Thursday, March 30, 2017

Colleges and universities are under increasing pressure to demonstrate their contributions to students’ learning and development. In fact, over a decade ago, all of the regional accrediting agencies in the United States agreed to emphasize college students’ learning as central to the accrediting process. Under these increasingly pervasive expectations to demonstrate students’ learning, fully 85% of Association of American Colleges & Universities (AAC&U) members reported that they have a common set of learning outcomes for all undergraduates. Additionally, nearly 90% of Association of American Universities (AAU) member institutions reported using quantitative data to collect information on student learning outcomes, with 70% reporting that they had one employee or office specifically charged with developing, coordinating, or implementing assessments of student learning.

 

http://publications.arl.org/rli290/5

Thursday, March 30, 2017

The NMC Horizon Report > 2017 Higher Education Edition is a collaborative effort between the NMC and the EDUCAUSE Learning Initiative (ELI). This 14th edition describes annual findings from the NMC Horizon Project, an ongoing research project designed to identify and describe emerging technologies likely to have an impact on learning, teaching, and creative inquiry in education. Six key trends, six significant challenges, and six important developments in educational technology are placed directly in the context of their likely impact on the core missions of universities and colleges. The three key sections of this report constitute a reference and straightforward technology-planning guide for educators, higher education leaders, administrators, policymakers, and technologists. It is our hope that this research will help to inform the choices that institutions are making about technology to improve, support, or extend teaching, learning, and creative inquiry in higher education across the globe. All of the topics were selected by an expert panel that represented a range of backgrounds and...

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Thursday, March 30, 2017

Academic librarians are pleased with the progress they’ve made in leading their campuses to recognize the value of Open Educational Resources (OER). Now publishers are responding to OER with new learning platforms. It may be time for a new strategy.

Academic librarians should be proud of their progress in promoting the value of OER adoption as a benefit to students. Library-led textbook affordability projects on college campuses have grown in popularity since I first promoted,in a 2009 edition of this column, the idea of academic librarians taking the lead at their institutions to encourage a new approach I referred to as “curricular resource strategies.” The terminology didn’t catch on, but the idea of tackling the textbook pricing crisis with library-...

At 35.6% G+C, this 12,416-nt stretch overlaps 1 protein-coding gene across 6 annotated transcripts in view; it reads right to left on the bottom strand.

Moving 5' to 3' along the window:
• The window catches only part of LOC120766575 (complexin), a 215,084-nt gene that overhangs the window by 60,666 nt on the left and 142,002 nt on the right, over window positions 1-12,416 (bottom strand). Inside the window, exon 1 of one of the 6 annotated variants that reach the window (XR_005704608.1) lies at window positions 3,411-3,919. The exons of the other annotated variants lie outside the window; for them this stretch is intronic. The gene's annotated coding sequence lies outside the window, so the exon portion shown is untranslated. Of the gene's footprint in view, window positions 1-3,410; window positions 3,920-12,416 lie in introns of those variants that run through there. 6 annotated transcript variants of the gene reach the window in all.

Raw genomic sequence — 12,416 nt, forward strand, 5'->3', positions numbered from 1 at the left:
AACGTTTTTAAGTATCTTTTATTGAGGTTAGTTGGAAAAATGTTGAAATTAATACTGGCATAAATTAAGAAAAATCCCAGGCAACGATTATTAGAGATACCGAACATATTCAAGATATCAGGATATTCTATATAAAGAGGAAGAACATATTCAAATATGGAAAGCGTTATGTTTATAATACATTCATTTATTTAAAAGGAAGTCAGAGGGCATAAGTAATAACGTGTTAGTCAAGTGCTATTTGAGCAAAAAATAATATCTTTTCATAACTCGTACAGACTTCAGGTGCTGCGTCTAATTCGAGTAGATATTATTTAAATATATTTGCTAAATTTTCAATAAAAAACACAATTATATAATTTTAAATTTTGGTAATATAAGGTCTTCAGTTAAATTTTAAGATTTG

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Wednesday, March 1, 2017

When David Oxtoby said in a 2011 speech that "facts matter," the president of Pomona College could not have known that "post-truth" would be the Oxford Dictionaries Word of the Year for 2016.

Teaching students to separate fact from fiction has become a priority after an election in which false "news" played a large role. Fabricated stories like the one that claimed prominent Democrats were running a child-sex ring out of a pizza shop in the nation’s capital have drawn alarm.

http://www.chronicle.com/article/Information-Literacy/239264?cid=cp95

Wednesday, March 1, 2017

The following key issues, according to Mal Booth, University Librarian, need to be dealt with if we are ever to substantially improve, let alone revolutionise, academic publishing: speed (to access); improved reach (wider audience, not just the privileged); transparency of process; openness (for access); an expectation to use multi-media (sound, video, images); appropriate metrics; better facility and recognition for collaboration across disciplines; and interactivity.

https://malbooth.com/2017/02/13/my-thoughts-on-revolutionising-scholarly-publishing-in-the-digital-age/

 

Wednesday, March 1, 2017

Research data is an essential part of the scholarly record, and management of research data is increasingly seen as an important role for academic libraries. This article presents the results of a survey of directors of the Association of European Research Libraries (LIBER) academic member libraries to discover what types of research data services (RDS) are being offered by European academic research libraries and what services are planned for the future. Overall, the survey found that library directors strongly agree on the importance of RDS. As was found in earlier studies of academic libraries in North America, more European libraries are currently offering or are planning to offer consultative or reference RDS than technical or hands-on RDS. The majority of libraries provide support for training in skills related to RDS for their staff members. Almost all libraries collaborate with other organizations inside their institutions or with outside institutions in order to offer or develop policy related to RDS. We discuss the implications of the current state of RDS in European academic research libraries, and offer...

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